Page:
Schools in Jefferson, Ga., will resume in-person learning on Friday without a mask mandate despite continual spikes in COVID-19 cases in the state. (Getty Images)
Schools in Jefferson, Ga., will resume in-person learning on Friday without a mask mandate despite continual spikes in COVID-19 cases in the state. (Getty Images)

Summer is far from over, but one small school system in Georgia is preparing to open its doors this week. Jefferson City Schools in Jefferson, Ga., will resume in-person learning on Friday without a mask mandate despite continual spikes in COVID-19 cases in the state. At the same time, other school districts in the state have pushed back school start dates or have scheduled remote learning.

Jackson County, where the school district is located, has 819 confirmed cases of the virus as of Tuesday, according to data from the Georgia Department of Public Health. Surrounding areas are also dealing with their own outbreaks. Georgia currently has 175,052 confirmed cases of COVID-19, according to the state’s Department of Public Health.

In an FAQ posted online, the school district said it will not mandate face masks in schools. “However, we strongly encourage and recommend that students and staff members wear masks whenever social distancing is not possible in our schools,” the FAQ reads. Face coverings will also be required on buses, according to the FAQ, and reusable cloth masks will be provided to students and staff members.

The school system, in which 3,791 students are enrolled, also said it is taking steps to “maximize social distancing to minimize the spread of the virus,” pointing out that it has arranged student desks to face the same direction and that it will have students sit on the same side at a table “where feasible.”

Donna McMullan, superintendent of Jefferson City Schools, told Yahoo Life that she and her staff are aware that school will be different this year. “We know that we will not return to our buildings conducting business as usual,” she says. “Things will be different for our staff and students, but we are committed to supporting them and providing a safe and healthy learning environment for all.”

McMullan says that school leaders met with local and state health officials as well as medical professionals “on a regular basis” to create policies and procedures that aligned with guidance from the Georgia Department of Education, Georgia Department of Public Health and the Centers for Disease Control and Prevention. The CDC states online that cloth face coverings are “strongly encouraged” to reduce the spread of COVID-19.

Though face masks aren’t required, aside from on school buses, McMullan says they are “strongly recommended at all times” in school. “We expect all staff and students to wear a face covering during class transitions, afternoon dismissal and other times when social distancing isn’t feasible,” she says.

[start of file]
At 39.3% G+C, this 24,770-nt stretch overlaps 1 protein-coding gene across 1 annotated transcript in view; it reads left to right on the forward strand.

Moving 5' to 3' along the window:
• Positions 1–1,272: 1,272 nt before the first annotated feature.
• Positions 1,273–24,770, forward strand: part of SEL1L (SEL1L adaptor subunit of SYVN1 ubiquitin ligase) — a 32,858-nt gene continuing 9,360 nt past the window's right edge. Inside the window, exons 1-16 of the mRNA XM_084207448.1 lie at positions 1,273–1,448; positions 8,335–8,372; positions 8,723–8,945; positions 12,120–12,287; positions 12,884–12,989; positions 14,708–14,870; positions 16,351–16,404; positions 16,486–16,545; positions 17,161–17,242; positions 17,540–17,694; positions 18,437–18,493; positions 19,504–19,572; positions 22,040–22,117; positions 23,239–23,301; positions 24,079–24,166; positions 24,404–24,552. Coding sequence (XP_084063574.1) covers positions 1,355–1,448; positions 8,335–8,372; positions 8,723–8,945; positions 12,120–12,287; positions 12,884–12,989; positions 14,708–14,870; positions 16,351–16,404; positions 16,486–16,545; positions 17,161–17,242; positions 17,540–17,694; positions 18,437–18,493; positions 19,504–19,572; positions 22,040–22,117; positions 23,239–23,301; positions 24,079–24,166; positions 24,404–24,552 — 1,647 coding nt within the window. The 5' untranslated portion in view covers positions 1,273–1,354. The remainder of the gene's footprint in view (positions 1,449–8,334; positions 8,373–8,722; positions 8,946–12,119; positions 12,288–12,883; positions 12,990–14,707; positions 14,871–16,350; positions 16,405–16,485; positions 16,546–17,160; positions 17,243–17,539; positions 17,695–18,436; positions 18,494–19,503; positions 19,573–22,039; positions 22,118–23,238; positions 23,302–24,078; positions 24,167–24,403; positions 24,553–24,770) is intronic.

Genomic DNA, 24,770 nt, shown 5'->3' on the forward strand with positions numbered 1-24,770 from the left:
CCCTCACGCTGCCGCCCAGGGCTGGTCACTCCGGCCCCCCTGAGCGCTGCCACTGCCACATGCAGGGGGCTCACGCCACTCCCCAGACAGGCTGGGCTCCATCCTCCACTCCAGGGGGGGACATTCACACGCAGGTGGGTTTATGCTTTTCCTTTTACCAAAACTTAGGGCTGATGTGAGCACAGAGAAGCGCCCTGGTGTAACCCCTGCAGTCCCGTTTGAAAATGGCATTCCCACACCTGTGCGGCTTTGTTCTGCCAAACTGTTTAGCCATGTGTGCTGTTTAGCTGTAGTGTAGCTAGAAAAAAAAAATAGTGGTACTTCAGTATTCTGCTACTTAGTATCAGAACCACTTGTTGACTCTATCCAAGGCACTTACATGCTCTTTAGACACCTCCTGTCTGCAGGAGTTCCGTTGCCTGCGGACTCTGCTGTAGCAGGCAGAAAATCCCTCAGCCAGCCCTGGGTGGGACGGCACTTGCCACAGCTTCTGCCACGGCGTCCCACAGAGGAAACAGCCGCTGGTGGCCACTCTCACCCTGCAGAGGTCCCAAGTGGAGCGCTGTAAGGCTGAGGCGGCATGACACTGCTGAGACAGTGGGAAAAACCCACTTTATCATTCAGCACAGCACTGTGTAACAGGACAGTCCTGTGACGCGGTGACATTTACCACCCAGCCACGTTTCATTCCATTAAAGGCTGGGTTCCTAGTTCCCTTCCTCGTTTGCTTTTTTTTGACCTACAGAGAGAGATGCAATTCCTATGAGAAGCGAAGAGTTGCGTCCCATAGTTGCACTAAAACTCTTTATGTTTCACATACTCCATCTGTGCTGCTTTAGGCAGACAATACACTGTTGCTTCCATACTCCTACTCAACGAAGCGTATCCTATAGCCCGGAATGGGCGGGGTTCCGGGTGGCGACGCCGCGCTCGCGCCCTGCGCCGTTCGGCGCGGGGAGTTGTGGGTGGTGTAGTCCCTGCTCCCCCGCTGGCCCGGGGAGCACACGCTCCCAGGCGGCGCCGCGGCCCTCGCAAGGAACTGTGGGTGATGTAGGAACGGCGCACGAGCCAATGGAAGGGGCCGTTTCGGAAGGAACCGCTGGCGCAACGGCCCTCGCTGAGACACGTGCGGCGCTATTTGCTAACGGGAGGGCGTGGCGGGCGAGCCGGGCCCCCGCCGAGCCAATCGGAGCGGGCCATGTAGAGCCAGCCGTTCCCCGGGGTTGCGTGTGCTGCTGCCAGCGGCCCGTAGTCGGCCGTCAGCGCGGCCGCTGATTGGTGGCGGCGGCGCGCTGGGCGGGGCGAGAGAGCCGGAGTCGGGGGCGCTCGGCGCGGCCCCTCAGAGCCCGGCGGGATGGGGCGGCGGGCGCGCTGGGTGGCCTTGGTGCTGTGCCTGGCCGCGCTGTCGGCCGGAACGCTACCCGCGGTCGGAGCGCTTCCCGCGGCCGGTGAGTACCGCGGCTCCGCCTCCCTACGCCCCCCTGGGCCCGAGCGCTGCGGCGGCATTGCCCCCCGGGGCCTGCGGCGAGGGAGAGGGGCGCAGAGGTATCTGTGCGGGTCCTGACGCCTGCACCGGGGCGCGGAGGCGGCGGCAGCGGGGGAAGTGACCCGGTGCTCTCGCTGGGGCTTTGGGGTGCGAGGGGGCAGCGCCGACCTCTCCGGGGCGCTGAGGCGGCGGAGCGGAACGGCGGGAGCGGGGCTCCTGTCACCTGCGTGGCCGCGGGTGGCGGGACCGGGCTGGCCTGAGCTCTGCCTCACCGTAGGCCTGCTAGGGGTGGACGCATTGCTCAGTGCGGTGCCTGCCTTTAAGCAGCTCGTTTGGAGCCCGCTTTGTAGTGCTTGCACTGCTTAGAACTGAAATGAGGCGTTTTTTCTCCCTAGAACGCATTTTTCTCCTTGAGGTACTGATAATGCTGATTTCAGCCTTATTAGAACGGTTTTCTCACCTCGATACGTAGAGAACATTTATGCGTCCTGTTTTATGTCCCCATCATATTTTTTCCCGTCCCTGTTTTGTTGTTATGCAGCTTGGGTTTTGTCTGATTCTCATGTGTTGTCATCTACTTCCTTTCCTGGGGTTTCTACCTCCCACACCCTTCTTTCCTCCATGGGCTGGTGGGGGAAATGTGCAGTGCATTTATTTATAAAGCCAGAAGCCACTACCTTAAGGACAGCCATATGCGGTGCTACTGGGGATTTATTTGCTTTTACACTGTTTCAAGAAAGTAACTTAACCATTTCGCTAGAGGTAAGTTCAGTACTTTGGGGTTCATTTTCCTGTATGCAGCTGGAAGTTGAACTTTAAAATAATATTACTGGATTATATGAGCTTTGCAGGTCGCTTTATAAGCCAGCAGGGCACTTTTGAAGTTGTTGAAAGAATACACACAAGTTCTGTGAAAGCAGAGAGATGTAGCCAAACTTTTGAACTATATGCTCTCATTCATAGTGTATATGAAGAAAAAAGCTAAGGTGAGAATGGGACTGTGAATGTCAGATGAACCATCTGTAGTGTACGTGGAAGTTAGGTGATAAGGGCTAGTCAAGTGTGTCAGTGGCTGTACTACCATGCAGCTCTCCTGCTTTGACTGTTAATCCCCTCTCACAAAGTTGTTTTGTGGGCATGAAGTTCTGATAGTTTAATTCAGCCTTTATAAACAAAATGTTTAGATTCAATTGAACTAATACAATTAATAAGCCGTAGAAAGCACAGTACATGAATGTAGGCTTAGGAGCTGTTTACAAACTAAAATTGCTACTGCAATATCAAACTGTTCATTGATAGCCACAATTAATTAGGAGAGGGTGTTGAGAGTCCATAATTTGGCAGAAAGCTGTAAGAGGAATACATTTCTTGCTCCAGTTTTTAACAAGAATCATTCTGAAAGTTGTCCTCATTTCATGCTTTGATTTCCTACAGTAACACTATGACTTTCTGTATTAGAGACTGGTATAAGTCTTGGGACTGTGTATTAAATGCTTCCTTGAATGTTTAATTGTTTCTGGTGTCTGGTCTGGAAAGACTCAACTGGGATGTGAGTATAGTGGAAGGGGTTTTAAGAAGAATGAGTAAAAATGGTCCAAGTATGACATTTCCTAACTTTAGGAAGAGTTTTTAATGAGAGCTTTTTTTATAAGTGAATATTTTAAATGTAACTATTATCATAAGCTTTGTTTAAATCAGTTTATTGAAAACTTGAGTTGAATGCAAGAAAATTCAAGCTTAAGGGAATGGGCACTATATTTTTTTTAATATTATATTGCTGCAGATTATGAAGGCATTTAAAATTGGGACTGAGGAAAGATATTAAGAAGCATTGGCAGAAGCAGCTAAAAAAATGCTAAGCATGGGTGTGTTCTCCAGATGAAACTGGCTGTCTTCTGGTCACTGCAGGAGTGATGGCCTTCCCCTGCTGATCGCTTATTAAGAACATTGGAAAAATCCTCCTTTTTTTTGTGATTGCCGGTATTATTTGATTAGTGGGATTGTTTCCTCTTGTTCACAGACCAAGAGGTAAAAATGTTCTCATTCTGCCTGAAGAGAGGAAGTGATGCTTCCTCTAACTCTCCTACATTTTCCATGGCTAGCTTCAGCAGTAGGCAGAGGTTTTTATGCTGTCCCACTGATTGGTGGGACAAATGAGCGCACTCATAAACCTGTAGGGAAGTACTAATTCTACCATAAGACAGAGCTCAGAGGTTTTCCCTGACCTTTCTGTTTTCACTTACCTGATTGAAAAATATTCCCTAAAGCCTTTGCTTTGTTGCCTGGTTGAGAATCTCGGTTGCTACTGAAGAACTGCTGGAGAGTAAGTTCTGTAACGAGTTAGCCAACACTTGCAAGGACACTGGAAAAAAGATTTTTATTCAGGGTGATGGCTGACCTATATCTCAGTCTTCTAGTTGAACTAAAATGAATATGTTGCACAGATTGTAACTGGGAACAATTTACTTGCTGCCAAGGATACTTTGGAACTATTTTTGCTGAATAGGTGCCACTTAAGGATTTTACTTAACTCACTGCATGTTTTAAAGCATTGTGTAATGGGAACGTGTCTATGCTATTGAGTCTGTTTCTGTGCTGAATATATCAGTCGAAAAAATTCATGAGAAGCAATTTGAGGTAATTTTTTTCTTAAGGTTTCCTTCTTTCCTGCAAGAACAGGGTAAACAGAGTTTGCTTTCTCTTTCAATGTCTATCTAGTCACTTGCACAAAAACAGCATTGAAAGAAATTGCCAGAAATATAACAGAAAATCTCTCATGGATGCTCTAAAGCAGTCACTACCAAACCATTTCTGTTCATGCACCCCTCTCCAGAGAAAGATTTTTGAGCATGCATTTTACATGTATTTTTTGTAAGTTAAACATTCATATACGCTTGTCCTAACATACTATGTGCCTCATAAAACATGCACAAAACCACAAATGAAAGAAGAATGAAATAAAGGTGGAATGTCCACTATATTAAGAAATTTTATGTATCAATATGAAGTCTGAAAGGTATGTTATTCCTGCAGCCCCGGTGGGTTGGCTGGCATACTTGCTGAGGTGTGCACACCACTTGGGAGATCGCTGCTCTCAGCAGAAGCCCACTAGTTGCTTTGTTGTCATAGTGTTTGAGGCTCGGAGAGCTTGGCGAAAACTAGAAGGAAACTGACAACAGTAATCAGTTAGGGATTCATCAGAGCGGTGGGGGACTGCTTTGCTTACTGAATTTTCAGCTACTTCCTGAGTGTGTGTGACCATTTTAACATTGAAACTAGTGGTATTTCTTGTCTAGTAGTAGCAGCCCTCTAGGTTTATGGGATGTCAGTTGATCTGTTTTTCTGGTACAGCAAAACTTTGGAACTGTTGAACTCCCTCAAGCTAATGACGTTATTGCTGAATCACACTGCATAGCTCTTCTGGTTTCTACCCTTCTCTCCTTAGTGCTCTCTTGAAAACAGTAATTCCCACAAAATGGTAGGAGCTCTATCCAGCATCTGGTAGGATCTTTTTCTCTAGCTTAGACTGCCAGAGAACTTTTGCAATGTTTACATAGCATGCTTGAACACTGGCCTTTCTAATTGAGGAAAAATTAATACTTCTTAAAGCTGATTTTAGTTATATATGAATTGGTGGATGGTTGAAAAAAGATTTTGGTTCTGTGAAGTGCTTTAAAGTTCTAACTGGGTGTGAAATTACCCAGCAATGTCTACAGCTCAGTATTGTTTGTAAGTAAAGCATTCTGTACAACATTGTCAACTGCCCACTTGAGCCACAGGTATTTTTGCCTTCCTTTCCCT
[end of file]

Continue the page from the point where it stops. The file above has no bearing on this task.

Face mask requirements have been a point of contention in Georgia, where Gov. Brian Kemp is suing Atlanta Mayor Keisha Lance Bottoms over her attempt to mandate masks in her city.

McMullan said the school system wants students to know that “their safety is top priority. We must all do our part in keeping each other safe — wearing face coverings, socially distancing and proper handwashing. We are committed to meeting their needs and will adjust our plans as needed to ensure the safety and overall well-being of staff and students.”

Christopher Whitworth, principal at the school district’s Jefferson Academy for students in third, fourth and fifth grade, tells Yahoo Life that he’s “incredibly proud” of staff for the planning they’ve done to prepare for in-person learning. “Personally, I’m ecstatic to see children back in our building doing what they do best, which is learning alongside teachers who are continually passionate about what they do each and every day,” he says.

Whitworth, whose children also attend Jefferson City Schools, said, “I want our community to know that I plan to treat their children the way I treat my children. We are a family in Jefferson and take care of each other.”

But the lack of a mask mandate is a sticking point for some

A petition that has more than 1,000 signatures is asking for the school system to require face masks instead of simply encouraging their use. “There are many students and teachers that are at great risk if they contract the coronavirus. It is the responsible and safe thing to do to make masks required at our schools,” the petition read.